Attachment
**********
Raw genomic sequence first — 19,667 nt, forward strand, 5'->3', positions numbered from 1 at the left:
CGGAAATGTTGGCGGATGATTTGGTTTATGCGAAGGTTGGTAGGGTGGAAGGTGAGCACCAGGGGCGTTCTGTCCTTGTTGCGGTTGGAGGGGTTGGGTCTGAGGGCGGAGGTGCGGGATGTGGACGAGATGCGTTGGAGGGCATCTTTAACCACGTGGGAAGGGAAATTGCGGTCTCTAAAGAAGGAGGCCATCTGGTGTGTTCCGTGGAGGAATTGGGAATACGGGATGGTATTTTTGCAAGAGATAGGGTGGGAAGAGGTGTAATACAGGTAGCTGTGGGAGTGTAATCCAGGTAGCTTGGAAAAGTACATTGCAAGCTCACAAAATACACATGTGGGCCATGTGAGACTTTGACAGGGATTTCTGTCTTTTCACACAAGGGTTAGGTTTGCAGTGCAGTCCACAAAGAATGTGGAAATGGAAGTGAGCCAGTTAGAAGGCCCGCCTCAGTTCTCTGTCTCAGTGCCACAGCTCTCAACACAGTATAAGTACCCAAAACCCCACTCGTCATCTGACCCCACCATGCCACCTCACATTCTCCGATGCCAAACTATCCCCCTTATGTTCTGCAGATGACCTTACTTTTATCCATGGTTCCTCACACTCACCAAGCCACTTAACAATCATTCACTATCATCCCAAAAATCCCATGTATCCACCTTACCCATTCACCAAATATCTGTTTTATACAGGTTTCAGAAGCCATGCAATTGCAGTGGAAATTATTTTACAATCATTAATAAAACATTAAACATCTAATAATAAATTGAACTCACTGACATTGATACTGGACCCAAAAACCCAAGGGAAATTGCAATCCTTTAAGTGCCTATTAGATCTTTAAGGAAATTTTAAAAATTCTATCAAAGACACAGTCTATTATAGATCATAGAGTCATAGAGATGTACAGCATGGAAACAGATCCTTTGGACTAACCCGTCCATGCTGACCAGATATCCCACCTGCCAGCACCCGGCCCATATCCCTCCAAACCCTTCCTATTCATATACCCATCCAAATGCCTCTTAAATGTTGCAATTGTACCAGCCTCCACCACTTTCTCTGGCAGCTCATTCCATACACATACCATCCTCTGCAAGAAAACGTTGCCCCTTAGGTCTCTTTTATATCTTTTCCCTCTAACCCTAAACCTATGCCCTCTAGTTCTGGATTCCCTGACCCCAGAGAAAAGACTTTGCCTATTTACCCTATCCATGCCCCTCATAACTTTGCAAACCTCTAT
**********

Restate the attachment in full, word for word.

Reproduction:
Raw genomic sequence first — 19,667 nt, forward strand, 5'->3', positions numbered from 1 at the left:
CGGAAATGTTGGCGGATGATTTGGTTTATGCGAAGGTTGGTAGGGTGGAAGGTGAGCACCAGGGGCGTTCTGTCCTTGTTGCGGTTGGAGGGGTTGGGTCTGAGGGCGGAGGTGCGGGATGTGGACGAGATGCGTTGGAGGGCATCTTTAACCACGTGGGAAGGGAAATTGCGGTCTCTAAAGAAGGAGGCCATCTGGTGTGTTCCGTGGAGGAATTGGGAATACGGGATGGTATTTTTGCAAGAGATAGGGTGGGAAGAGGTGTAATACAGGTAGCTGTGGGAGTGTAATCCAGGTAGCTTGGAAAAGTACATTGCAAGCTCACAAAATACACATGTGGGCCATGTGAGACTTTGACAGGGATTTCTGTCTTTTCACACAAGGGTTAGGTTTGCAGTGCAGTCCACAAAGAATGTGGAAATGGAAGTGAGCCAGTTAGAAGGCCCGCCTCAGTTCTCTGTCTCAGTGCCACAGCTCTCAACACAGTATAAGTACCCAAAACCCCACTCGTCATCTGACCCCACCATGCCACCTCACATTCTCCGATGCCAAACTATCCCCCTTATGTTCTGCAGATGACCTTACTTTTATCCATGGTTCCTCACACTCACCAAGCCACTTAACAATCATTCACTATCATCCCAAAAATCCCATGTATCCACCTTACCCATTCACCAAATATCTGTTTTATACAGGTTTCAGAAGCCATGCAATTGCAGTGGAAATTATTTTACAATCATTAATAAAACATTAAACATCTAATAATAAATTGAACTCACTGACATTGATACTGGACCCAAAAACCCAAGGGAAATTGCAATCCTTTAAGTGCCTATTAGATCTTTAAGGAAATTTTAAAAATTCTATCAAAGACACAGTCTATTATAGATCATAGAGTCATAGAGATGTACAGCATGGAAACAGATCCTTTGGACTAACCCGTCCATGCTGACCAGATATCCCACCTGCCAGCACCCGGCCCATATCCCTCCAAACCCTTCCTATTCATATACCCATCCAAATGCCTCTTAAATGTTGCAATTGTACCAGCCTCCACCACTTTCTCTGGCAGCTCATTCCATACACATACCATCCTCTGCAAGAAAACGTTGCCCCTTAGGTCTCTTTTATATCTTTTCCCTCTAACCCTAAACCTATGCCCTCTAGTTCTGGATTCCCTGACCCCAGAGAAAAGACTTTGCCTATTTACCCTATCCATGCCCCTCATAACTTTGCAAACCTCTAT